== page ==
The Schengen area comprises 27 European countries that have abolished passport and other types of border control at their mutual borders, which allows for free movement of people, goods, services, and capital. This article is designed to provide immigrants and travellers with important information and advice on the healthcare systems in Schengen countries, so you can be prepared and knowledgeable about the healthcare available to you during your stay.

European Health Insurance Card (EHIC)

For travellers from European Union (EU), European Economic Area (EEA) countries, and Switzerland, the European Health Insurance Card (EHIC) is a free card that gives you access to medically necessary, state-provided healthcare during a temporary stay in any of the 27 EU countries, Iceland, Liechtenstein, Norway, Switzerland and the United Kingdom, under the same conditions and at the same cost (free in some countries) as people insured in that country.

Remember that the EHIC is not an alternative to travel insurance. It does not cover any private healthcare or costs such as a return flight to your home country or lost/stolen property.

Private Health Insurance

For non-EU/EEA immigrants and travellers, it’s generally recommended to purchase private health insurance coverage. There are numerous insurance providers that offer a variety of plans, so you should consider your personal health needs and risks, as well as the duration of your stay, when selecting an insurance plan.

Understanding the Local Healthcare System

Each country in the Schengen area has its own unique healthcare system. Some operate on a public insurance model, some on a national health service model, and others on a mix of the two. You can find some examples of local healthcare systems below:


Germany has a statutory health insurance system, where residents are required to be insured, and the cost of insurance is split between employers and employees. The healthcare system is funded by a combination of taxes, insurance premiums, and co-pays.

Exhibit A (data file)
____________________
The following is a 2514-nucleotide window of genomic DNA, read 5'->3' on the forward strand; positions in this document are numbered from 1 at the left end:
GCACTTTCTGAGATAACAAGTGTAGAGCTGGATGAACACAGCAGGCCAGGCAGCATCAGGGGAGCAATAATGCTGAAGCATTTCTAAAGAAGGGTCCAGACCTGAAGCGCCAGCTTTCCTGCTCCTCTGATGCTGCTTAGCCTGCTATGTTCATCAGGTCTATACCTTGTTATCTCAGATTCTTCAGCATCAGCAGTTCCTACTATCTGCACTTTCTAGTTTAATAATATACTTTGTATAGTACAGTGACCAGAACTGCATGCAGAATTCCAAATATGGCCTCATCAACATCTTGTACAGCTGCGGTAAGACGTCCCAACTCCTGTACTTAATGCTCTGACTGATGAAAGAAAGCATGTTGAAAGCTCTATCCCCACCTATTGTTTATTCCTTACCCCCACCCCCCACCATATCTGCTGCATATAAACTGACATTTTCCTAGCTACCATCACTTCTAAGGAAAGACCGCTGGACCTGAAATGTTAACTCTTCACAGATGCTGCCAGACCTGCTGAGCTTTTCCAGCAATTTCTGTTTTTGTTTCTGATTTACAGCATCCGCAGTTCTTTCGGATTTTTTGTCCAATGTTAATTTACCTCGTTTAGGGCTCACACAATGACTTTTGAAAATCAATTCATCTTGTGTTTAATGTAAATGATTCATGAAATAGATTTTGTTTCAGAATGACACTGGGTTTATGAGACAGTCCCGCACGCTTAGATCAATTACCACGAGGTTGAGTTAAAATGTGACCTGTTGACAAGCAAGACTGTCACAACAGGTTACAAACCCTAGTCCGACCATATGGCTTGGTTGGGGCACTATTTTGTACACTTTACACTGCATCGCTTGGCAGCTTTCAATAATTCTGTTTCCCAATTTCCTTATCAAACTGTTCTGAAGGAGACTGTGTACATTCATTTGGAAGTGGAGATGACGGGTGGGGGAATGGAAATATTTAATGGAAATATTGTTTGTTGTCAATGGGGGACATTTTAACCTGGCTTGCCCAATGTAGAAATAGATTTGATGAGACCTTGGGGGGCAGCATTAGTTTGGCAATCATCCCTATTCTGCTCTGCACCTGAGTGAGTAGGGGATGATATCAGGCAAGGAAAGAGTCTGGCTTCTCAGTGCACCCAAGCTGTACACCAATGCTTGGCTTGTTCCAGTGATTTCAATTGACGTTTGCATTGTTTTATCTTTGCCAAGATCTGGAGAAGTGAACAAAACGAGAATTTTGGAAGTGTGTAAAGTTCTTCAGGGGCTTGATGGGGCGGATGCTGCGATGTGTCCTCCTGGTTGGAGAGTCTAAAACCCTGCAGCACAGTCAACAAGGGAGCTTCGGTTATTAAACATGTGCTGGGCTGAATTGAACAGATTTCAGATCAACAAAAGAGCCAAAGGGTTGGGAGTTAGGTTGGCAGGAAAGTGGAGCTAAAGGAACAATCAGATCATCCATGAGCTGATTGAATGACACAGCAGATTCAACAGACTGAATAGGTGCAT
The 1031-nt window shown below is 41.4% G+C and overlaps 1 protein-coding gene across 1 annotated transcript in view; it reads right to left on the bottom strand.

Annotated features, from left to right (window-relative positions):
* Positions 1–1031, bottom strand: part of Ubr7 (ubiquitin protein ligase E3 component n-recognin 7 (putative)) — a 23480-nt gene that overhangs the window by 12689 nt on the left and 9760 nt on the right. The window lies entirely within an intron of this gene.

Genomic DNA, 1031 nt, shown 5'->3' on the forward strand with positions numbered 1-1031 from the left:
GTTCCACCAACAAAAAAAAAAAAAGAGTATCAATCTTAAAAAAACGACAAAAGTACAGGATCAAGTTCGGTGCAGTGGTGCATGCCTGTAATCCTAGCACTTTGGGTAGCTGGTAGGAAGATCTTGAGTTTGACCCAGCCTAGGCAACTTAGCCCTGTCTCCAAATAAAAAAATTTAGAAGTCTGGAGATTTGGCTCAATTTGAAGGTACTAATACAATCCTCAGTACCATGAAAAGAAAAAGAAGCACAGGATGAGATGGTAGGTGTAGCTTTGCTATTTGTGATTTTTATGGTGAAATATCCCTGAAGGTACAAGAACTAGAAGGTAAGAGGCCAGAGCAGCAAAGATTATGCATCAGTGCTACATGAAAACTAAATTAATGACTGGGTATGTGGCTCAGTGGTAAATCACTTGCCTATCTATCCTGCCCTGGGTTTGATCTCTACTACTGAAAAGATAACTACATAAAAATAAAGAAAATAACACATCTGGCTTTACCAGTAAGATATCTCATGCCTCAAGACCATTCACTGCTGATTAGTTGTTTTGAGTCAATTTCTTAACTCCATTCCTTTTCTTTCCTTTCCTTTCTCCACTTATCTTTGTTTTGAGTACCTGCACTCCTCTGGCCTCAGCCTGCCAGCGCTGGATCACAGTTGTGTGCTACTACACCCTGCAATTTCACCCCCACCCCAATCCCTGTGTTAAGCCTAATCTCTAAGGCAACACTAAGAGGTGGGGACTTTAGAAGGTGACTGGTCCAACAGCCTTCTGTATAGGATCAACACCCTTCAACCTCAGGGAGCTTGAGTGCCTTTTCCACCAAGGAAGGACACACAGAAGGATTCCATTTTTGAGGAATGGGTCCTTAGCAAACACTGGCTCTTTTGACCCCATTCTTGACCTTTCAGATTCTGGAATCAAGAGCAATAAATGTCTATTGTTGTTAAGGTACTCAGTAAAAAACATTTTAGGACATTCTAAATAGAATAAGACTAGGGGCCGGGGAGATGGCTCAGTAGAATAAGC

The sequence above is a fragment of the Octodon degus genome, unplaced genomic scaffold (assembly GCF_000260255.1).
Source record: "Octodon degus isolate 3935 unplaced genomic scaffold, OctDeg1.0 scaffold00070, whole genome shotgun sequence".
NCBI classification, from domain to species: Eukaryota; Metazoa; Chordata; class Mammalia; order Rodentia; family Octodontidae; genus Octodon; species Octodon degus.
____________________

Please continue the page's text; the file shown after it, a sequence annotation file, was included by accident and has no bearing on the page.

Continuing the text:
France operates a universal healthcare system, which is funded by the government through taxes. It provides a high standard of care and covers a wide range of treatments, although some costs may be partially covered and require out-of-pocket payment.


In the Netherlands, health insurance is mandatory. The government provides a basic level of coverage that includes a wide range of services, and individuals can choose to purchase additional coverage from private insurers.

Regardless of the country, make sure to understand how the local healthcare system works and what steps you need to take to access healthcare services.

Emergency Services

In any Schengen country, the number for emergency services is 112. This number is free of charge and can be dialed from a landline, payphone, or mobile phone even without a SIM card.

Medications and Pharmacies

Medications that are prescription in one country might be over-the-counter in another, and vice versa. Make sure you have an ample supply of any necessary prescription medicines, and confirm that your medications are legal in the Schengen country you’re visiting.

Pharmacies in Schengen countries are well-stocked and professional, but the language barrier can sometimes be an issue. It’s helpful to have the generic name of your medication, as brand names can vary.

Navigating the healthcare system in a foreign country can be challenging, but with a solid understanding of the resources available to you and how the system works, you can ensure that you have access to the healthcare you need. Always plan ahead, ensure you have proper health coverage, understand the local healthcare system, and take necessary precautions.

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